2. DON'T CONSULT EVERYONE


It doesn't matter if you're representing a large group (like an organization chapter) or yourself (where you seek approval from your street team, family, FB fans, etc.). When you put a design out there for feedback, you're going to end up more confused than when you started. Seriously. You can have your designer create alternatives to appease a vocal few, but you will never reach a perfect consensus.

Remember: Just like writing, the visual arts are subjective. You will not please everyone. 

If you're not comfortable making the decision by yourself, why not create a small focus group? Try bringing in a dedicated reader of the genre, an industry professional with a good eye, and a trusted friend who knows what you like.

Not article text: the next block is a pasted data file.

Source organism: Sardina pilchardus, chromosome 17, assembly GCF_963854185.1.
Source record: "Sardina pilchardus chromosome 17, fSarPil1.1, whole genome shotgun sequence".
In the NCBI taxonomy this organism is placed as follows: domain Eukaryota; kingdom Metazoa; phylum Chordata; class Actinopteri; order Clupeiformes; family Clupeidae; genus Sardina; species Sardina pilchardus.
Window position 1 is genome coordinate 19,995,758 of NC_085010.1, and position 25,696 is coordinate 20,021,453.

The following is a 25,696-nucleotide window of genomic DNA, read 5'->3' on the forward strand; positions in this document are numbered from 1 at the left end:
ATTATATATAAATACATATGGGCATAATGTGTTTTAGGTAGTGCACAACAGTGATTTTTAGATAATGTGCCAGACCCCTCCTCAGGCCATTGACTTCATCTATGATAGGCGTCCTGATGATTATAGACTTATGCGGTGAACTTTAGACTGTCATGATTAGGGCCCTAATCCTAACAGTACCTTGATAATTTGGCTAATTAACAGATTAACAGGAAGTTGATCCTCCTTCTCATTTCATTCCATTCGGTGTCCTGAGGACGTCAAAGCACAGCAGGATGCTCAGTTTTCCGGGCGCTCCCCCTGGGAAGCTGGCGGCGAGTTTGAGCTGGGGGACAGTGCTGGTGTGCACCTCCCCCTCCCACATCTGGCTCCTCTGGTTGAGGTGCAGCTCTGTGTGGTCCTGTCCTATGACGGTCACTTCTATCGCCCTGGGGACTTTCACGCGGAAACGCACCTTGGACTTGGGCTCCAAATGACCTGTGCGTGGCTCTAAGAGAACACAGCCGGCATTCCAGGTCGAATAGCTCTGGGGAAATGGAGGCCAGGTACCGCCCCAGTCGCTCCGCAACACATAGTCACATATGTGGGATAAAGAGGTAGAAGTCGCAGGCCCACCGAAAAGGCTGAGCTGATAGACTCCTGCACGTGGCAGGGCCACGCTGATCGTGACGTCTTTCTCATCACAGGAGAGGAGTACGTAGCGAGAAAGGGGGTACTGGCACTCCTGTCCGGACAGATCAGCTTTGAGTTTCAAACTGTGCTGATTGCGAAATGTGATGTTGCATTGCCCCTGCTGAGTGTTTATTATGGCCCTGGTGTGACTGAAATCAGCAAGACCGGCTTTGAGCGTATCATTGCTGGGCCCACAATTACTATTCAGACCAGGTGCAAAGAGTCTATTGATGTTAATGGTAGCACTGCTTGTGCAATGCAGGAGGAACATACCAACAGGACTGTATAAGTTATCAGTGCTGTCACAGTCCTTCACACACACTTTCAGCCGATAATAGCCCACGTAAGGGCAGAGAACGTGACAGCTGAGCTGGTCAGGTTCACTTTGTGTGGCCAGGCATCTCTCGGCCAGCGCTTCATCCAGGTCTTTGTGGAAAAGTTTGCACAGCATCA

1. USE YOUR WORDS


You'd think this would go without saying, but a surprising number of writers can't describe their vision for a project. (Side note: It's totally okay if you don't have one—that's what consults are for!) For those of you who struggle, it may help to take notes whenever something strikes you while you're writing, i.e. colors you associate with the overall story, images you've come across with similar vibes, details about the front character, etc. It'll save us time and  you money, if we don't have to do trial-and-error.


Question of the Week:
Any tips for dealing with fellow creatives in a business capacity?
Monday, August 25, 2014 Posted by Carrie Butler 30